Key to any great film is a great story. And Colm Feore believes that his new project opens with a true heart-warmer.
In 2005, the Canadian actor known for both homegrown fare (Bon Cop, Bad Cop) and Hollywood glitz (Chicago, Netflix’s The Umbrella Academy) was arriving at Toronto Pearson International Airport after a London vacation with his wife, Donna. Bleary-eyed at the luggage carousel at the crack of dawn, Feore was approached by two young men from the same flight who said they were filmmakers, and asked for a selfie. Feore, thinking that “one is always selling a ticket to something,” agreed, not paying much attention to how the siblings said they had the perfect movie for the actor, and all that they needed was some time to finish it.
Months later at the Stratford Festival, Feore was approached by the same brothers, Matt and Jeff Campagna, who brought along their mother to see the actor star in Coriolanus, as a birthday present. Being the gentleman, Feore agreed to meet the family in the parking lot after the show.
“They pull out a prehistoric DVD player and show me the trailer to this film, which I’m already in,” Feore explains, noting that the pair digitally inserted his face from the airport photo into a proof-of-concept clip. “How could one say no to such guys on their mom’s birthday after she’d had to sit through Coriolanus? We’ve been together ever since. So when a Campagna calls, I always answer.”
Which is how Matt Campagna and Melissa D’Agostino, his partner in work and life, managed to just wrap production on Six Guns for Hire. The dystopia-western is the third in a trilogy starring Feore beginning with 2008′s Six Reasons Why – and just one of the two films that the Campagna/D’Agostino/Feore team completed in the midst of the pandemic. (Brother Jeff co-wrote and appeared in Six Reasons Why but not the sequels.)
At the best of times, making a film is a headache. For Canadian filmmakers, it’s more like a migraine. Throw in all manner of COVID precautions, and it’s a pulsating skull-crusher. But for Campagna and D’Agostino, Six Guns for Hire was almost tailor-made for the pandemic.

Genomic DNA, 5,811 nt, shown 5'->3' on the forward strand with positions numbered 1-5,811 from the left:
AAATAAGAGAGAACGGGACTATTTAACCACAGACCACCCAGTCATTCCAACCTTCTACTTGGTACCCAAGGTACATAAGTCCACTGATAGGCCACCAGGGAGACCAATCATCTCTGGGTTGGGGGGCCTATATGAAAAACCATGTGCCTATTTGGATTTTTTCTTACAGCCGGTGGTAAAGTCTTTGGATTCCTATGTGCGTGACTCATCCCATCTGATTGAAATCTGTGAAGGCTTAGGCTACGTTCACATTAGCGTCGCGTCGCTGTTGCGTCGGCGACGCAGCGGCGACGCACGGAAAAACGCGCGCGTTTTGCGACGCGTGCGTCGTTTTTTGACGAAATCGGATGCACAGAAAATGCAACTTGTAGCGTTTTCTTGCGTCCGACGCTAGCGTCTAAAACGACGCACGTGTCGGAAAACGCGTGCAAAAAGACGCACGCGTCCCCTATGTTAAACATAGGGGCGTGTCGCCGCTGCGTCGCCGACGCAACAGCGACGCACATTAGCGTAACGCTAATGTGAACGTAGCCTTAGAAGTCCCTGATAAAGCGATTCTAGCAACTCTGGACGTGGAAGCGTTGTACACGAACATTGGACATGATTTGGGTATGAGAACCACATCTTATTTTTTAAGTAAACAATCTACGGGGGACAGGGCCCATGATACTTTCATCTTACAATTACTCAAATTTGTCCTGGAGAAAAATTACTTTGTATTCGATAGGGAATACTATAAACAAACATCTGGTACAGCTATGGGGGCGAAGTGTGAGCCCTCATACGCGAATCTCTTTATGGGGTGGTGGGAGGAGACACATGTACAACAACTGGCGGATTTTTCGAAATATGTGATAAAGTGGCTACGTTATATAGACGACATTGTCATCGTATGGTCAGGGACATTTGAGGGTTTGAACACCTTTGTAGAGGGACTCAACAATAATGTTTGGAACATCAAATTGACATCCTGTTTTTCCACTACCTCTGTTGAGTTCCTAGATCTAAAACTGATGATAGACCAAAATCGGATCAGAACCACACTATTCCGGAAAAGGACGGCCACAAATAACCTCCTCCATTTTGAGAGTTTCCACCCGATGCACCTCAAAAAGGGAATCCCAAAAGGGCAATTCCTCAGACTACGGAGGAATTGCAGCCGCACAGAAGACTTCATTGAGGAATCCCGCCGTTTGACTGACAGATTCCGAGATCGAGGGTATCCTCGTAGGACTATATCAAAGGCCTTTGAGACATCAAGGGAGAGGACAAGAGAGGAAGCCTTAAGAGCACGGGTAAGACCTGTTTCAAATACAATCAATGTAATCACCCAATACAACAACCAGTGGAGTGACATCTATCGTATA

“We were uniquely positioned to film this now, which is the real surprise gift,” says D’Agostino, who co-directed Six Guns for Hire, as well as co-stars. “Because Matt is basically his own camera person, we could have a crew that’s only five people. We planned to make this movie under very different circumstances, but new restrictions meant we could still do it, just with a different technique.”
That meant following all standard industry guidelines for testing, but also telecommuting members of the crew onto the set through video chat, and shooting actors one at a time on green screen, bringing the performers together in post-production. This last bit is something of old hat to Campagna, whose genre-leaning filmography (2014′s short Doomsday, 2016′s series Tactical Girls), involved creating big stories with few people.
“We were able to bring those indie sensibilities here, with a confident plan to safely move forward without putting anyone at risk,” says Campagna, who acts as his own editor. “A lot of other production companies weren’t able to shoot now, so that moved us to the front of the line with our financiers.”
Which also meant a boost in resources: Six Reasons Why was made for $12,000, with Feore “working for sandwiches.” Six Guns for Hire had $4-million, with Feore now getting sandwiches and scale.
It helped, too, that the Six Guns for Hire shoot was preceded just half a year by Six Days to Die, the second film in the team’s trilogy, which was filmed this past August. “This time around we had a more robust COVID mitigation plan because we knew more going into this,” says D’Agostino. Which translated into a distinct nimbleness gleaned from experience.
“Melissa would have her on-camera days saved until the end of production, so if someone needed to isolate we could always bump her scenes up. Her being the Rubik’s Cube of the production meant we never had to miss a day,” says Campagna, who spent about four weeks shooting the green-screen coverage.
“We’ve also become quite accustomed to the masks and the swabs and having fewer people,” adds D’Agostino, who also worked as the dialogue director on-set, making her not just a co-star with a few scenes but every single performer’s green-screen acting partner. “The challenge was trying to get the eyelines right, but everyone embraced it and for the actors it’s a plus: they’re the whole focus for that day.”
The project wouldn’t have come together, though, without the participation of Feore, who adapted to the filming conditions with ease.
“The biggest challenge is trying to retain any sense of ‘normal’ between the words ‘action’ and ‘cut.’ Everything about our new protocols isolates each of us in what is usually a hugely collaborative operation,” says Feore. “Matt promised and delivered a very safe environment while at the same time creating a free space to work, even if I had to be alone to do it.”
Once completed, the new films will make their way to the festival circuit before becoming available to stream on Campagna and D’Agostino’s Highball TV, a niche streaming service specializing in genre and art-house films that the pair launched in 2018. Due to new consumer habits formed during the pandemic, Highball has experienced 300 per cent growth in the past 12 months, according to Campagna, although specific subscriber numbers were not disclosed.
Meanwhile, Feore is just glad that he took the time to take that airport selfie all those years ago.
“It is imperative for people who can support independent productions to do so,” he says. “Not only does it address the notion of paying your good fortune forward, I really love the idea of being useful. And I love a good story.”
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